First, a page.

4. Supplementary Figure 4 Gene set enrichment analysis (GSEA) of TH17-IL-10+ and TH17-IL-10 transcriptional signatures in autoimmune diseases.

    Enrichment of TH17-IL-10+ and TH17-IL-10-associated gene signatures in publicly available transcriptional datasets of TH17-mediated autoimmune diseases. Gene set enrichment in ileal biopsies from healthy donors (HD) vs. Crohn’s patients (CD) (a) and in PBMCs and synovial fluid mononuclear cells (SFMCs) from healthy donors (HD) vs. juvenile rheumatoid arthritis patients (RA) (b) are shown. GSEA enrichment results were reported as normalized enrichment score and familywise enrichment (FWER) P value. FWER P values smaller than 0.05 (dashed line) were considered significant. c. c-MAF expression in ileal biopsies from healthy donors (HD), ulcerative colitis (UC) and Crohn’s disease (CD) patients, with histologically graded disease severity, is shown in a box (interquartiles, with a line indicating the median value) and whiskers (min to max values) plot. P-value as determined by Kruskal-Wallis test. Micro. Infl. = microscopic inflammation; Macro. Infl. = macroscopic inflammation.

  5. Supplementary Figure 5 c-MAF binds enhancer-like regions in proximity to genes involved in the immune response.

    a. Position weight matrix (PWM) of the top ranked DNA motives identified by the MEME suite software in the day 5 (activated) TH17-IL-10+ c-MAF ChIP-seq dataset; e-values: MAF (DREME), 5.5 × 10–212; MAF (MEME), 6.6 × 10–175; AP-1, 1.7 × 10–146; NFAT, 3.9 × 10–145; RUNX, 2.6 × 10–81; ETS, 1.1 × 10–57; TCF, 1.1 × 10–20. b. Gene Ontology (GO) analysis of genes associated to c-MAF-bound regions in day 5 (activated) TH17-IL-10+ cells. GO biological processes are ranked (top to bottom) according to their binomial P value. c. Graphical representation of a previously characterized (MARE_2) and a novel (IL10_MAF) c-MAF binding sites at the IL10 locus by the Integrative Genome Viewer (IGV). d. The 1 kb genomic region centered on the novel putative IL10 enhancer (IL10_MAF) was aligned to an isometric genomic region centered on a c-MAF peak localized about 9 kb upstream of Il10 in mouse TH17 cells1. The core enhancer region shown is highly conserved between human and mouse (83% identities) and includes a canonical c-MAF binding site (highlighted in yellow). e. The activation status of the newly identified putative IL10 enhancer was evaluated by quantifying H3K27ac and H3K27me3 levels in day 5 (activated) TH17-IL-10+ and TH17-IL-10 cells by ChIP-qPCR (mean + s.e.m.; n = 2). 1Ciofani, M. et al. A validated regulatory network for Th17 cell specification. Cell 151, 289-303 (2012).

  6. Supplementary Figure 6 Examples of c-MAF binding to immunoregulatory and tissue-residency genes loci.

    a-g. Graphical representation of c-MAF binding profiles at the locus of the indicated genes using the Integrative Genome Viewer (IGV).

  7. Supplementary Figure 7 c-MAF is partially sufficient to induce IL-10 expression and to repress proinflammatory gene transcription in TH17-IL-10 cells.

    a. c-MAF isoform a (upper panels) and isoform b (lower panels) ectopic expression in day 5 (activated) TH17-IL-10 cells as measured by intracellular staining; representative plots (left panels) and combined results (right panels) are displayed. b. IL-10 production secondary to c-MAF ectopic expression in the same cells as determined by intracellular staining. Data are represented as mean + 95% c.i. (isoform a: n = 5, isoform b: n = 7). c. Expression of c-MAF and IL-10 in TH17-IL10 cells upon ectopic expression of c-MAF isoform b. Control (empty vector) cells and c-MAF-b (c-MAF isoform b) expressing TH17-IL10 cells were polyclonally stimulated in the presence or absence of IL-27 (25 ng/ml) and c-MAF and IL-10 expression was measured in day 5 (activated) cells by flow cytometry, after 5 h stimulation with PMA + ionomycin (mean + s.e.m.; n = 3). d. Expression of c-MAF-dependent genes in TH17-IL10 cells upon ectopic expression of c-MAF isoform a (left panel, n = 4) or b (right panel, n = 6), as measured by qPCR. Black bars indicate TH17-IL10+-associated genes, grey bars indicate TH17-IL10-associated genes. Shown is the average log2 fold change over empty vector (mean + s.e.m). n.a., not assessed. e,f. Representative dot plots (e) and cumulative data of expression of IFN-γ and IL-22 (f) as assessed by intracellular staining of Day 5-activated TH17-IL10 cells following ectopic expression of c-MAF isoform b or control empty vector (eV). Data are expressed as percentage over empty vector and represent the mean + s.e.m. (n = 7), with each dot indicating a T cell clone pool from independent experiments. **P < 0.01; ***P < 0.001, as determined by ratio paired t test (a-c) and paired t test (f).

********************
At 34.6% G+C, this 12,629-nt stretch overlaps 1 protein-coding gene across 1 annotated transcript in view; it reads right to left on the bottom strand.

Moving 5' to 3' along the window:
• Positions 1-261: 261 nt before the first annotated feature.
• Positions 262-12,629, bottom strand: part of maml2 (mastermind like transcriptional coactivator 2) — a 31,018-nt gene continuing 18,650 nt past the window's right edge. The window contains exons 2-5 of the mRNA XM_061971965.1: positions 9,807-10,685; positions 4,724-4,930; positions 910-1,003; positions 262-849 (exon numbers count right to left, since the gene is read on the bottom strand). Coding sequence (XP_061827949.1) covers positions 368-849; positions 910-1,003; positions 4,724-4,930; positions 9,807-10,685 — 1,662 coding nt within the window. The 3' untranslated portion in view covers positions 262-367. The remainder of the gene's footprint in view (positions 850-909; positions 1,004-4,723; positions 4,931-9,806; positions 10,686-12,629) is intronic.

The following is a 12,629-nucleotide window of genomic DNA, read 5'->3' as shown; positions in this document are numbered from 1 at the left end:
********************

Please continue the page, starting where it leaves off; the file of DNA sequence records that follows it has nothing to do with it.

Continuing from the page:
8. Supplementary Figure 8 Potential cooperative and antagonistic binding of transcription factors in TH17-IL-10+ and TH17-IL-10 cells.

    a. c-MAF peaks from day 5 (activated) TH17-IL-10+ cells were ranked according to the fold enrichment over the input, corrected for P-value, and clustered in bins of 1000 peaks (cluster 7 is made of 778 peaks). c-MAF peaks-associated nucleosome-free regions (NFRs) in the same cells were identified from H3K27ac ChIP-seq data and their size was compared to the corresponding NFRs in day 5 (activated) TH17-IL-10 cells. If a NFR was not detected, the size was reported as 0. Each dot in (a) represents a NFR and the white lines indicate median and interquartile ranges. P-values are obtained by Wilcoxon matched-pairs signed rank test. b. Number of total H3K27ac peaks (left panel) identified in day 0 and day 5 TH17-IL-10+ and TH17-IL-10 cells, as assessed by ChIP-seq (MACS P-value ≤ 10 × 10–10, FDR ≤ 5% and fold enrichment ≥ 5). Subset-specific H3K27ac peaks (right panel) were identified, among the total ones, as H3K27ac peaks that were specifically enriched (MACS P-value ≤ 10 × 10–6 and fold enrichment ≥ 3) in the indicated population. Multiple H3K27ac peaks residing within 1 kb were collapsed into a single domain. c. Position weight matrices (PWMs) of DNA enriched motives identified in NFRs associated to recently-activated TH17-IL-10+-specific and TH17-IL-10-specific H3K27ac domains. d. Consensus PWMs of the indicated transcription factors were downloaded from the Hocomoco v.11 database2. Overlapping nucleotides in consensus motifs are highlighted by a light grey box in background e. Gene expression profile of the indicated transcription factors in day 5 TH17-IL-10+ and TH17-IL-10 cells was obtained from RNA-seq data (Fig. 4). 2Kulakovskiy, I.V. et al. HOCOMOCO: towards a complete collection of transcription factor binding models for human and mouse via large-scale ChIP-Seq analysis. Nucleic Acids Res 46, D252-D259 (2018).

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https://doi.org/10.1038/s41590-018-0200-5